Download and share this guidance for pilots visiting the UK
An airspace infringement is the unauthorised entry of an aircraft into notified airspace without a clearance or permission.
Notified airspace includes: controlled airspace; prohibited and restricted airspace; active danger areas; aerodrome traffic zones (ATZ); radio mandatory zones (RMZ) and transponder mandatory zones (TMZ).
It is also when the entry does not comply with the conditions of the clearance, permission or relevant airspace rules. An airspace infringement has the potential to cause a serious safety incident that could lead to a mid-air collision.
In 2023 there were 1,384 reported airspace infringement incidents in UK airspace. Around 10% involved pilots visiting the UK.
Tips to avoid airspace infringements
Before the flight
- Prepare and plan your flight – include intended and alternative routes and identify notified airspace.
- Remember a clearance is required to enter controlled airspace. This is separate to having your Flight Plan filed and activated to enter the UK Flight Information Regions.
- Prepare an alternative plan in case you are not granted access to the airspace you wish to fly in.
- Get the information you need from regulated sources: NATS Aeronautical Information Services for Aeronautical Information and the UK Met Office site for pilot weather information.
- Use modern technologies and navigation software (VFR moving maps) to help your planning and navigation.
- Note the radio frequencies for Air Traffic Control (ATC) and Flight Information Service (FIS) and any Frequency Monitoring Codes that you will need during your flight.
- Remember that service provision might be different in UK – check UK Flight Information Services (CAP744) to understand the differences.
During the flight
- Always know where you are by maintaining situational awareness. Your flight plan is your guide to your route, but be ready to change for weather, other aircraft or delayed/denied clearances.
- Use a VFR moving map to increase your situational awareness.
- Stay in contact with ATC whenever possible and actively monitor their radio frequencies to be aware of any problems whilst in the air.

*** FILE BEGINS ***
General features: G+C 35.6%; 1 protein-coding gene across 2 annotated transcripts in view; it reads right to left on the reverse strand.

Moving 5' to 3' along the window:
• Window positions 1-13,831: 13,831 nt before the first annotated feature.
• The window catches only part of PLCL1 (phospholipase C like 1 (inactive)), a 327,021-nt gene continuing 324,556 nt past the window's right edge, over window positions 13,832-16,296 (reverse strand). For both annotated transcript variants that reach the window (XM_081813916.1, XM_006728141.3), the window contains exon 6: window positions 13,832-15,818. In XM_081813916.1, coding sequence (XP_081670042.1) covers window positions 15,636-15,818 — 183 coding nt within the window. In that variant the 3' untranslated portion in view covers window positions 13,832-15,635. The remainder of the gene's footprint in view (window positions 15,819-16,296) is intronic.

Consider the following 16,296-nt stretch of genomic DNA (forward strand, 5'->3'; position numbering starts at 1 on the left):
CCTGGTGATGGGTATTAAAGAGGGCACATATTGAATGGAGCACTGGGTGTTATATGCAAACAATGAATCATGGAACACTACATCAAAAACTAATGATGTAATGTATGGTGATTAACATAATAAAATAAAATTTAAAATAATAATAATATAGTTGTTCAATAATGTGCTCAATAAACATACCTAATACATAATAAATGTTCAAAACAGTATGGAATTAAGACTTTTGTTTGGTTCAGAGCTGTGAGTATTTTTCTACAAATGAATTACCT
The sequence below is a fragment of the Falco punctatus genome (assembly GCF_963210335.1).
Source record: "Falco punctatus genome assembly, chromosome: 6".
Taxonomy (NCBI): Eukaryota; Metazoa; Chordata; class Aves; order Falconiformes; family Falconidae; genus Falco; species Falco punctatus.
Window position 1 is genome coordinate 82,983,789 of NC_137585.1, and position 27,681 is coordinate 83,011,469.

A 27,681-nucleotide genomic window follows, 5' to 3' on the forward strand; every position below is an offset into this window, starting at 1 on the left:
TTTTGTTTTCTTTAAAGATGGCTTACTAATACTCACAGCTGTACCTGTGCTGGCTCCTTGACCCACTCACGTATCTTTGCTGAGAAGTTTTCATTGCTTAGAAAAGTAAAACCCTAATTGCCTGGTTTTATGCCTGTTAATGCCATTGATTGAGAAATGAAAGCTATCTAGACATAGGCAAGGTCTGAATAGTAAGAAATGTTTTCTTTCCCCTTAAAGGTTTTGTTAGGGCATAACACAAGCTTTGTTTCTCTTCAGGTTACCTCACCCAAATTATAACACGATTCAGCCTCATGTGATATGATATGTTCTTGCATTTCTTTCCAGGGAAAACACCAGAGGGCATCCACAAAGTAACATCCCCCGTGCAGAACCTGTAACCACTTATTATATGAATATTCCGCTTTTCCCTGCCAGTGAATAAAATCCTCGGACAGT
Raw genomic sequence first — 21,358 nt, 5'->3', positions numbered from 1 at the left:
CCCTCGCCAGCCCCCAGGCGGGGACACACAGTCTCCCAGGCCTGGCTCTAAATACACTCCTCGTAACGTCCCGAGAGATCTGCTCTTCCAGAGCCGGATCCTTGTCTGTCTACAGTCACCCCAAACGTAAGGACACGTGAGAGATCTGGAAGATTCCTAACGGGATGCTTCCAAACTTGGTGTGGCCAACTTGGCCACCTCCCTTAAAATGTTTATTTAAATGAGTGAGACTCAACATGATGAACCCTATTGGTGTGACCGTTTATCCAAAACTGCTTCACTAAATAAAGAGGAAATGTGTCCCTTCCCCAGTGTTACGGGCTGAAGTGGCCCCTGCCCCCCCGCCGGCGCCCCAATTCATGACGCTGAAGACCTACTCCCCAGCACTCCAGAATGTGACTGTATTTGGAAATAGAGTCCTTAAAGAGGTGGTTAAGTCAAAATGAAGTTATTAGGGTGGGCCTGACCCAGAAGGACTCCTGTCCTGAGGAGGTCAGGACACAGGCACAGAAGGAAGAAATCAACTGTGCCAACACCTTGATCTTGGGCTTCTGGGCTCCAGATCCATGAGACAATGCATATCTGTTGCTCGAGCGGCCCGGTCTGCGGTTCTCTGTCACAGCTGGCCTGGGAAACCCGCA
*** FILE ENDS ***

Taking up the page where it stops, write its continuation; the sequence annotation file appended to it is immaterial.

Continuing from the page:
- Establish two-way communication with ATC for the airspace you wish to enter – on the right frequency and in good time.
- If you do not require an ATC service, use the appropriate Frequency Monitoring Code (squawk)
- Remember that London and Scottish Information are non-radar units and will not be able to see where you are nor issue a clearance to enter controlled airspace.
- Stay visible to others by having your transponder switched on to your assigned squawk – or the default conspicuity codes of 7000 (VFR) or 2000 (IFR). Standard SSR operating procedures are set out in the UK AIP at ENR 1.6 on the NATS Aeronautical Information Publication website.
- Obtain a clearance before entering controlled airspace.
- Communicate, it will help deal with any exceptional situation. If you have infringed notified airspace, keep your transponder switched on and contact the ATC or FIS unit to inform them.
After the flight
- Carry out post-flight analysis – replay and review your flight to learn from your experience, this should include the use of VFR moving maps.
- Think about any confusions or mis-understanding that you may have experienced during flight.
- Share your good and bad experiences with others.
- Report any incident that happened during your flight.
If you have been involved in an infringement in UK airspace please report it to the UK Civil Aviation Authority (CAA):
- through the European Portal
- online at airspacesafety.com/infringement-form/
NATS AERONAUTICAL INFORMATION SERVICE for Aeronautical Information
UK MET OFFICE for weather information and free Aviation Briefing Service
THE SKYWAY CODE Easy, quick access to key information from the UK Civil Aviation Authority (CAA).
CAA SAFETY SENSE leaflets including:
PLAN YOUR FLIGHT, SQUAWK THE RELEVANT CODE, COMMUNICATE WITH THE RIGHT AGENCY